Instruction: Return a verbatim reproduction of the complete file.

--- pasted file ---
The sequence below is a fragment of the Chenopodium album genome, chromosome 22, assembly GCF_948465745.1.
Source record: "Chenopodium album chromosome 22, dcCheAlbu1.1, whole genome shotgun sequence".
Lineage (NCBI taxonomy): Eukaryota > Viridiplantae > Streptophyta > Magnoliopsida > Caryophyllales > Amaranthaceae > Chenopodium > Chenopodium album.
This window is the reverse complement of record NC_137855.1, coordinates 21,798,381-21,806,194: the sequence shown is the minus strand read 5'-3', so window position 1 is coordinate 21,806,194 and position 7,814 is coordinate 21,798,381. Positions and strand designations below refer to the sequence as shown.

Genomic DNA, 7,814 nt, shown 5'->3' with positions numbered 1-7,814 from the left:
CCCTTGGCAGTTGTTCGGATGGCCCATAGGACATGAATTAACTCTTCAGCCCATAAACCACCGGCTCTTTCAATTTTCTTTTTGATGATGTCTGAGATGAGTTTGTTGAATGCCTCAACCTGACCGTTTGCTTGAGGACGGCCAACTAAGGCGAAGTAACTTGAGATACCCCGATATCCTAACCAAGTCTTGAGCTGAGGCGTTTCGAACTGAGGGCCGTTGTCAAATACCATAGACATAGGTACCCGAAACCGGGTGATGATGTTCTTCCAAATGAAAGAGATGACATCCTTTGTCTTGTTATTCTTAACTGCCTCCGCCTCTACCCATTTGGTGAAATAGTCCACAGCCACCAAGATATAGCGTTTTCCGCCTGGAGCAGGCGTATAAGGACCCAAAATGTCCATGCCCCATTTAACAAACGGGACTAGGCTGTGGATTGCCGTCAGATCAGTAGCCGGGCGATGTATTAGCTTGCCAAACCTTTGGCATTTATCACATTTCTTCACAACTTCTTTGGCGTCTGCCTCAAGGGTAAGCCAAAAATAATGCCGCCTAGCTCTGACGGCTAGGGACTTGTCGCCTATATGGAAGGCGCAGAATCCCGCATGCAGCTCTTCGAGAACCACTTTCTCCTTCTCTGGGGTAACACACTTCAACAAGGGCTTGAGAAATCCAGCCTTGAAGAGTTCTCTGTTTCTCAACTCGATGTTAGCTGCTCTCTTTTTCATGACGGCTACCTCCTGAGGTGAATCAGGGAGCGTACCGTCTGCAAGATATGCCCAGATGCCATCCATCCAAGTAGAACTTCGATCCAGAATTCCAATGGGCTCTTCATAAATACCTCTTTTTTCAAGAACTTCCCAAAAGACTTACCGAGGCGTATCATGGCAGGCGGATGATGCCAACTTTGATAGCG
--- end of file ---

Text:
The sequence below is a fragment of the Chenopodium album genome, chromosome 22, assembly GCF_948465745.1.
Source record: "Chenopodium album chromosome 22, dcCheAlbu1.1, whole genome shotgun sequence".
Lineage (NCBI taxonomy): Eukaryota > Viridiplantae > Streptophyta > Magnoliopsida > Caryophyllales > Amaranthaceae > Chenopodium > Chenopodium album.
This window is the reverse complement of record NC_137855.1, coordinates 21,798,381-21,806,194: the sequence shown is the minus strand read 5'-3', so window position 1 is coordinate 21,806,194 and position 7,814 is coordinate 21,798,381. Positions and strand designations below refer to the sequence as shown.

Genomic DNA, 7,814 nt, shown 5'->3' with positions numbered 1-7,814 from the left:
CCCTTGGCAGTTGTTCGGATGGCCCATAGGACATGAATTAACTCTTCAGCCCATAAACCACCGGCTCTTTCAATTTTCTTTTTGATGATGTCTGAGATGAGTTTGTTGAATGCCTCAACCTGACCGTTTGCTTGAGGACGGCCAACTAAGGCGAAGTAACTTGAGATACCCCGATATCCTAACCAAGTCTTGAGCTGAGGCGTTTCGAACTGAGGGCCGTTGTCAAATACCATAGACATAGGTACCCGAAACCGGGTGATGATGTTCTTCCAAATGAAAGAGATGACATCCTTTGTCTTGTTATTCTTAACTGCCTCCGCCTCTACCCATTTGGTGAAATAGTCCACAGCCACCAAGATATAGCGTTTTCCGCCTGGAGCAGGCGTATAAGGACCCAAAATGTCCATGCCCCATTTAACAAACGGGACTAGGCTGTGGATTGCCGTCAGATCAGTAGCCGGGCGATGTATTAGCTTGCCAAACCTTTGGCATTTATCACATTTCTTCACAACTTCTTTGGCGTCTGCCTCAAGGGTAAGCCAAAAATAATGCCGCCTAGCTCTGACGGCTAGGGACTTGTCGCCTATATGGAAGGCGCAGAATCCCGCATGCAGCTCTTCGAGAACCACTTTCTCCTTCTCTGGGGTAACACACTTCAACAAGGGCTTGAGAAATCCAGCCTTGAAGAGTTCTCTGTTTCTCAACTCGATGTTAGCTGCTCTCTTTTTCATGACGGCTACCTCCTGAGGTGAATCAGGGAGCGTACCGTCTGCAAGATATGCCCAGATGCCATCCATCCAAGTAGAACTTCGATCCAGAATTCCAATGGGCTCTTCATAAATACCTCTTTTTTCAAGAACTTCCCAAAAGACTTACCGAGGCGTATCATGGCAGGCGGATGATGCCAACTTTGATAGCG